An interesting report from The Brookings Institute which outlines very well the dates that the FAA has missed to cut to the chase
Since FMRA’s passage, three of its most important dates have passed. The first is May 14, 2012, regarding procedures to approve certain UAS flown by law enforcement and other safety agencies. The second, August 12, 2012, concerns UAS that the Secretary of Transportation deems safe to fly, pending completion of the FMRA procedure; and programs for experimental UAS flights in the United States and the Arctic. November 10 is the third. By that date the FAA had to streamline the COA process for government operated UAS, and develop a “Comprehensive Plan” for the widespread deployment of their privately
By: Wells C. Bennett
In February of this year, President Obama signed the Federal Aviation Administration Modernization and Reform Act of 2012 (“FMRA”). The new law’s plain-sounding title doesn’t tell you, but FMRA encompasses a bold and controversial project: allowing, by a date certain, much broader domestic operation of Unmanned Aircraft Systems (“UAS”)— or, as they are more commonly described, “drones.”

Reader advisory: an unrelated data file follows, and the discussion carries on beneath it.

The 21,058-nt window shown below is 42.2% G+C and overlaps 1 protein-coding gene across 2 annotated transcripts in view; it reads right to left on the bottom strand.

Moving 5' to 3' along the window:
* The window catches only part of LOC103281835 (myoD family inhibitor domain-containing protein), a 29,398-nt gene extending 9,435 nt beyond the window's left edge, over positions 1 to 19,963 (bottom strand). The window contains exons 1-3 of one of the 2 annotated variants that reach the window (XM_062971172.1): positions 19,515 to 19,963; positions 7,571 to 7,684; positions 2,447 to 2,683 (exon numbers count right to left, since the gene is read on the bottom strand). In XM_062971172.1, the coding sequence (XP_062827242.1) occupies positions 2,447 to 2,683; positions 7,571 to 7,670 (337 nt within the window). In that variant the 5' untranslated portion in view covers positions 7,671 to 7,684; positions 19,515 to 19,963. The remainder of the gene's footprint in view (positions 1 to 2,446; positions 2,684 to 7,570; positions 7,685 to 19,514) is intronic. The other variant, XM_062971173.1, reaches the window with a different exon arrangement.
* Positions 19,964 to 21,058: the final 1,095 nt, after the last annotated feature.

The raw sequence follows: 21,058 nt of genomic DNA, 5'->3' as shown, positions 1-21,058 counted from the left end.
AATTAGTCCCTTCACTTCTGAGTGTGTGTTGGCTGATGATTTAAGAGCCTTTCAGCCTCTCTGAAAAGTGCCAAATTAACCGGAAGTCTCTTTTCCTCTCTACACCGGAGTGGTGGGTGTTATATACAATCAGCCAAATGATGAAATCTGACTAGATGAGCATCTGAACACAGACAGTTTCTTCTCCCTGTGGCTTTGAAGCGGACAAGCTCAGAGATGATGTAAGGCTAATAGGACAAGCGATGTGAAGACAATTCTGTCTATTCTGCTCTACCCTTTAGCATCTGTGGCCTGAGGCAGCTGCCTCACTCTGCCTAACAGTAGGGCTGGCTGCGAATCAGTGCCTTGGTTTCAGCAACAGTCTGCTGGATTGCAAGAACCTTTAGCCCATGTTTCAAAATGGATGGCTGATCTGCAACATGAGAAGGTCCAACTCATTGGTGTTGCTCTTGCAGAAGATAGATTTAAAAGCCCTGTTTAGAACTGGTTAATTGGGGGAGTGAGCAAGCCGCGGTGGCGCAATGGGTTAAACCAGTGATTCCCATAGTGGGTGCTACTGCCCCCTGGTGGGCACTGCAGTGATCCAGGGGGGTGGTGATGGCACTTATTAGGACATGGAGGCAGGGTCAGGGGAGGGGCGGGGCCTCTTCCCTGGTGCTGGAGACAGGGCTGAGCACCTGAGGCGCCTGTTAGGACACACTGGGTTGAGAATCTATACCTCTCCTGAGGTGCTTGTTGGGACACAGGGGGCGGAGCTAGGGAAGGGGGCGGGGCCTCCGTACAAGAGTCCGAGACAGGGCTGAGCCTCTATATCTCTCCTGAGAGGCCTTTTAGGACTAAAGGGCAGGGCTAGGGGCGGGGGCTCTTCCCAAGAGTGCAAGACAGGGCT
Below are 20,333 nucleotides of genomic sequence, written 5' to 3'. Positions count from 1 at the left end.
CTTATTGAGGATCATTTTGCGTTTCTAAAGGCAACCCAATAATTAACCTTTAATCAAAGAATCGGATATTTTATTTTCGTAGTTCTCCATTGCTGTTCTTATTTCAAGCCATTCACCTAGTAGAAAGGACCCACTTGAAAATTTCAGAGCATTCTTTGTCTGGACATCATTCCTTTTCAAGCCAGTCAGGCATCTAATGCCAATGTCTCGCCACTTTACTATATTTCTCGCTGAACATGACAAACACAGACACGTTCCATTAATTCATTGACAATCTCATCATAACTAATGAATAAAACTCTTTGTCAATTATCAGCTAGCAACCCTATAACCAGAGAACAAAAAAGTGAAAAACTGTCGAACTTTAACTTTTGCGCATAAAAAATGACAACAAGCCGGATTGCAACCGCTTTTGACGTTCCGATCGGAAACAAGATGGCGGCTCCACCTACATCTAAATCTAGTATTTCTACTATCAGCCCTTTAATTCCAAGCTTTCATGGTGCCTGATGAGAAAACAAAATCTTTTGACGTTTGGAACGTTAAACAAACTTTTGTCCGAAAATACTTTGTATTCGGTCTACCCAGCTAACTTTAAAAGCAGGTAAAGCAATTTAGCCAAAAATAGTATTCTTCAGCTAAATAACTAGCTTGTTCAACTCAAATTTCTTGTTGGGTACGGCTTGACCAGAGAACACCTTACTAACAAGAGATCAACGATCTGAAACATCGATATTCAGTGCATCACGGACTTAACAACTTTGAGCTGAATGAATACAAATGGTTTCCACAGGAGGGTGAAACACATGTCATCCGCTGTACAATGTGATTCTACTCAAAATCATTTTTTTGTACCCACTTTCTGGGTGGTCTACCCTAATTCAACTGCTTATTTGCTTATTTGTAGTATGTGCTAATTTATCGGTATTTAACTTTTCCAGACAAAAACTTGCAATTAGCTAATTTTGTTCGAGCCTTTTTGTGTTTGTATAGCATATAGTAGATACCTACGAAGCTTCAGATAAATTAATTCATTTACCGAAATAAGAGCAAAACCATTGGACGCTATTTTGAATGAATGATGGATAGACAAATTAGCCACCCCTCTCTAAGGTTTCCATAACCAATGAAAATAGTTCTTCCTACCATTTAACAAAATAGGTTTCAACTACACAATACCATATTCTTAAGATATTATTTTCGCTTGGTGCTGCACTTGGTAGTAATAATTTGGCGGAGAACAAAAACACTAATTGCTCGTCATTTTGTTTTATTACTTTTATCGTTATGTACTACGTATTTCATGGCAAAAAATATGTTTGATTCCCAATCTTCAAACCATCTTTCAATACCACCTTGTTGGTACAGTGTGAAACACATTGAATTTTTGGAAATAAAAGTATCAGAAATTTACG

Congress instructed the Federal Aviation Administration (“FAA”) to devise rules that, by late 2015, would allow widespread UAS use— both by private individuals and entities, and by federal, state and local governments. Between now and then the agency must meet a slate of statutory benchmarks. To name but one of many, a rule authorizing the private use of “small” UAS (those weighing less than fifty-five pounds) must be issued by August of 2013.
In this paper, “Unmanned at any Speed: Bringing Drones into our National Airspace,” Wells Bennett assesses the current state of domestic drone integration. Among other things, Bennett overviews:
- FMRA’s most important deadlines, and the FAA’s progress in meeting them;
- The legal and historical backdrop to FMRA, including the FAA’s longstanding, case-by-case approach to approving domestic drone flights;